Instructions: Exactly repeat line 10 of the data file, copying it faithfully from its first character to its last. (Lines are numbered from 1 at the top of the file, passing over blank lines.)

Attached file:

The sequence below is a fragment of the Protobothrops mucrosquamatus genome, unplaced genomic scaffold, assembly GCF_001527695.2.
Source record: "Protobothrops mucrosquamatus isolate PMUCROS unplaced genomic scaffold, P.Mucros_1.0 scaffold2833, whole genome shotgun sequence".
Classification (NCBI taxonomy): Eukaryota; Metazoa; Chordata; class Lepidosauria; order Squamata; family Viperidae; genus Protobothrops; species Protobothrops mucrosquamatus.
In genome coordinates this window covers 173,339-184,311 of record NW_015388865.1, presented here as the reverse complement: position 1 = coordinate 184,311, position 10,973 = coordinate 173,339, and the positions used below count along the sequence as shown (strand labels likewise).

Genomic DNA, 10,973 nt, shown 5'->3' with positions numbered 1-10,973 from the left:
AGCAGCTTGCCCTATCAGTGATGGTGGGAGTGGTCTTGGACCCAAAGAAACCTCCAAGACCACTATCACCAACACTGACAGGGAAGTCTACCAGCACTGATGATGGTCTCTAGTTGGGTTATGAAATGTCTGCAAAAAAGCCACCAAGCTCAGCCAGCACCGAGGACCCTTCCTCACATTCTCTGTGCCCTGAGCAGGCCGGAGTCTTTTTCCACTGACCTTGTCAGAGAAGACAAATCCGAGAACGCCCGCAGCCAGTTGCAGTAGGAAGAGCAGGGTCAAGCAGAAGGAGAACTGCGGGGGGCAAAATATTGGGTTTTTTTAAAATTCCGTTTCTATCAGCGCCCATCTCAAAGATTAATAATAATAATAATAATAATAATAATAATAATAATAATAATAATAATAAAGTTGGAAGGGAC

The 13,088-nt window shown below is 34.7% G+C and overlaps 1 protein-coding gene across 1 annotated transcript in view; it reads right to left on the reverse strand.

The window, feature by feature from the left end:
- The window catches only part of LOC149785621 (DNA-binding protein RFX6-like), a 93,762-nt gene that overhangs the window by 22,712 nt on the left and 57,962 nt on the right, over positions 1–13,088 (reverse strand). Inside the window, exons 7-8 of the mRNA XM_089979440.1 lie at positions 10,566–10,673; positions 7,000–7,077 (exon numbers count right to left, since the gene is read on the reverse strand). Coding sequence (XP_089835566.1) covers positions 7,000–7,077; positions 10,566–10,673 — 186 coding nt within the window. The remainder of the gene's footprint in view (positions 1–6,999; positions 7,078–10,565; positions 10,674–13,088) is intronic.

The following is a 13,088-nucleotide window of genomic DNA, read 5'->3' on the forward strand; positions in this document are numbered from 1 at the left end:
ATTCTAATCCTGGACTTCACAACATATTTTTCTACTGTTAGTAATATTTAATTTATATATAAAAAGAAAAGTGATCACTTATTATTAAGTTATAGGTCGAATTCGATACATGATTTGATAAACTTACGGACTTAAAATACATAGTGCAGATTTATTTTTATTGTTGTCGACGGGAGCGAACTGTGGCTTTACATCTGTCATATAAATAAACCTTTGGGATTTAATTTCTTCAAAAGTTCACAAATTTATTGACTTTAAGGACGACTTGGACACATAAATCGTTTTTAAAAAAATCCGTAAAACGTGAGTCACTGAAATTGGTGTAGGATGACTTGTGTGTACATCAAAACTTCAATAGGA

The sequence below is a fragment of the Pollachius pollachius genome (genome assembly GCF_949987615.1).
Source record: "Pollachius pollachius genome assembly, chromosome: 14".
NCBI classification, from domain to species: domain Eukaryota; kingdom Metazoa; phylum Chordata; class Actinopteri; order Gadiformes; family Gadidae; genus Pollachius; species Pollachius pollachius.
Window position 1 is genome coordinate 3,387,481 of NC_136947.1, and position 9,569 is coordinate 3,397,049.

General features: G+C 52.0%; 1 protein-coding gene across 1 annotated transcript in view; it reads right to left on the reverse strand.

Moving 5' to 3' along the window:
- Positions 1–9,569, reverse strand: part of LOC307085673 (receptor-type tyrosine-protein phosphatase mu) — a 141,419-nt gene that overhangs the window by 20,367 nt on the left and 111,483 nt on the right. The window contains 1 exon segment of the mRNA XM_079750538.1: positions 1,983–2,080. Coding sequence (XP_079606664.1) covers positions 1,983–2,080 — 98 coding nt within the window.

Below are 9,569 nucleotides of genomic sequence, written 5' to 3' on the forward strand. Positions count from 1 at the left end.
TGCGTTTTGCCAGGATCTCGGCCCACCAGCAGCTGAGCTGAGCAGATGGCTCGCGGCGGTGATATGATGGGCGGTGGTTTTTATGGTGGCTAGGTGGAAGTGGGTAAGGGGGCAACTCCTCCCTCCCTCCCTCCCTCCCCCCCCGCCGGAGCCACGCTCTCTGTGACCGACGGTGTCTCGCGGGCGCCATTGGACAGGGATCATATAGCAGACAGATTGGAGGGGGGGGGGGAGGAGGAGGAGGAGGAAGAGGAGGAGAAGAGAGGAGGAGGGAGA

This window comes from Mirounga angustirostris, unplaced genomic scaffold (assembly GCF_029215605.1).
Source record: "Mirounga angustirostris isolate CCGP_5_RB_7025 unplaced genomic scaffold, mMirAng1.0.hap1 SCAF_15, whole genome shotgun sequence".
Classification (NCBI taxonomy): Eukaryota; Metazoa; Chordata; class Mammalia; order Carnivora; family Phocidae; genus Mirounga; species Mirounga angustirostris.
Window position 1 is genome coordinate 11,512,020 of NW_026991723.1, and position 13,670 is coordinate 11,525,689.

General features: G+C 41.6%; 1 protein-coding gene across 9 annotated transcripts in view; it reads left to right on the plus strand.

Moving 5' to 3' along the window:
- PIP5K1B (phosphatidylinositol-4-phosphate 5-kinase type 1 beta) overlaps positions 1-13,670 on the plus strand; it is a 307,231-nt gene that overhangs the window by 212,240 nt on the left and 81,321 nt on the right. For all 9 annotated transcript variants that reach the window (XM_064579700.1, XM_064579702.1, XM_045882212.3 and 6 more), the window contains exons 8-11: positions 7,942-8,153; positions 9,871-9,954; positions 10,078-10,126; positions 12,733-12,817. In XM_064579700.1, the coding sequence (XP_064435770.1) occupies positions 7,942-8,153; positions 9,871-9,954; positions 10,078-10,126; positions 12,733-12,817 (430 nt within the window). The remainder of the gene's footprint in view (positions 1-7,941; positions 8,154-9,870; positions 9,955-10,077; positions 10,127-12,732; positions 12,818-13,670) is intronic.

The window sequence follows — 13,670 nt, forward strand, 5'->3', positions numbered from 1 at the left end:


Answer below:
The following is a 13,088-nucleotide window of genomic DNA, read 5'->3' on the forward strand; positions in this document are numbered from 1 at the left end: